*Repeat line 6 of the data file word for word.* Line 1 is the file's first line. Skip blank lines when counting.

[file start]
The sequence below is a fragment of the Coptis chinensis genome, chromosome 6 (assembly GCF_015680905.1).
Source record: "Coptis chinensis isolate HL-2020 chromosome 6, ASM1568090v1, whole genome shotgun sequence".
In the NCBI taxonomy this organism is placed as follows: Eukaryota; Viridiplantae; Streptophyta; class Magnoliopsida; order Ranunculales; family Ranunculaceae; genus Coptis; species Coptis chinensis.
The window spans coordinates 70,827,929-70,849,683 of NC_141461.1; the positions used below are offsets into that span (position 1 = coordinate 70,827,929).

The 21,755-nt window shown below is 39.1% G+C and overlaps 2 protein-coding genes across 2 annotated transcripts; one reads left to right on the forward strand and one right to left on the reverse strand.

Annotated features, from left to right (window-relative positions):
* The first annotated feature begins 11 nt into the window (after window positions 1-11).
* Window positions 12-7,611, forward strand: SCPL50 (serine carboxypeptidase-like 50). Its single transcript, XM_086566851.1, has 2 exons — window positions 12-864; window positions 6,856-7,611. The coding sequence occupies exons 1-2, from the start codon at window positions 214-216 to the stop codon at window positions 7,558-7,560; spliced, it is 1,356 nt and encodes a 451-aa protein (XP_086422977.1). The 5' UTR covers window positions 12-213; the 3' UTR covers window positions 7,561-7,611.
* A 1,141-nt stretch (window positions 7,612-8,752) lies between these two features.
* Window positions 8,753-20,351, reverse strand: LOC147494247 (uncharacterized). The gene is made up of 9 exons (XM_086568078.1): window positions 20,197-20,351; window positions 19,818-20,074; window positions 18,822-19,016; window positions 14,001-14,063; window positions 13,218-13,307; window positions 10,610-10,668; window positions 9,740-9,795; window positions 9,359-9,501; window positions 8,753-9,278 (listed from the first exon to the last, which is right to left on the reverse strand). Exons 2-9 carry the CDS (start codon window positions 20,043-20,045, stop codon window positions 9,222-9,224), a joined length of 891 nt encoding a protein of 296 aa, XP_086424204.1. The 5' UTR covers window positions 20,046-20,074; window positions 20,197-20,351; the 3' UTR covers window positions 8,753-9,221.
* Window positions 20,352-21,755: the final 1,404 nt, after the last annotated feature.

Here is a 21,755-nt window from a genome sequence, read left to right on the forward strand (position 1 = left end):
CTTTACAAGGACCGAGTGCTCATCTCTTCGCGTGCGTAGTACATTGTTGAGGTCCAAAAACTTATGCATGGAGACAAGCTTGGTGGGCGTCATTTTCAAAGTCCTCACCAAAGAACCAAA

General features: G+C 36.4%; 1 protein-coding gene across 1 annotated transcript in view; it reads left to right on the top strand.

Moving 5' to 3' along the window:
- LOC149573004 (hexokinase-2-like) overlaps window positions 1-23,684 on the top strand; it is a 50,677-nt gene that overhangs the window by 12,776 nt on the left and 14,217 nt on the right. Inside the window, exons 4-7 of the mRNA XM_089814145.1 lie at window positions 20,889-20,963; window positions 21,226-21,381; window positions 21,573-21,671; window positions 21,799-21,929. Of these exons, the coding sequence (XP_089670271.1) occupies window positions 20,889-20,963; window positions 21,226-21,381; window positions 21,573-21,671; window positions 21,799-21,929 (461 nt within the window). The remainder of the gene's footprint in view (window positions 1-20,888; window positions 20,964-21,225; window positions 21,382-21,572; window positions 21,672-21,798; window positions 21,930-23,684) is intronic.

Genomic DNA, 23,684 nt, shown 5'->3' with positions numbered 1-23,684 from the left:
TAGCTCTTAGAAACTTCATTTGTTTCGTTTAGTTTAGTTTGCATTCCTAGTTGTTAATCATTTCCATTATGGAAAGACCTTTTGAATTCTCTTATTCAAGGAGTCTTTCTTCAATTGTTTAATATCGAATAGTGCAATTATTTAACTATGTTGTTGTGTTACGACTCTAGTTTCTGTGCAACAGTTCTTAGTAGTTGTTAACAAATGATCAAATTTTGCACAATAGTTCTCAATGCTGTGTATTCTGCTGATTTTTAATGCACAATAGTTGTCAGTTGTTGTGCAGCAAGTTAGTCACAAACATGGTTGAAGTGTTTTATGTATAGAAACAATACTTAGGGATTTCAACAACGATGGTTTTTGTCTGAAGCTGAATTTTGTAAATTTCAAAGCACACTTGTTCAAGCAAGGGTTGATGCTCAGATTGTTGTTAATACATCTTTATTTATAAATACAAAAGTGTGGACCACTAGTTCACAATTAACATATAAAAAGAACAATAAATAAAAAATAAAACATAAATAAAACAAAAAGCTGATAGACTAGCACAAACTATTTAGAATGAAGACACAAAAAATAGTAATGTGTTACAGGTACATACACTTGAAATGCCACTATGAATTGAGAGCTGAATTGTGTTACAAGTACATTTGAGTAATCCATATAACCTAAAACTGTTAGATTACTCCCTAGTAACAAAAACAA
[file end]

Annotated features, from left to right (window-relative positions):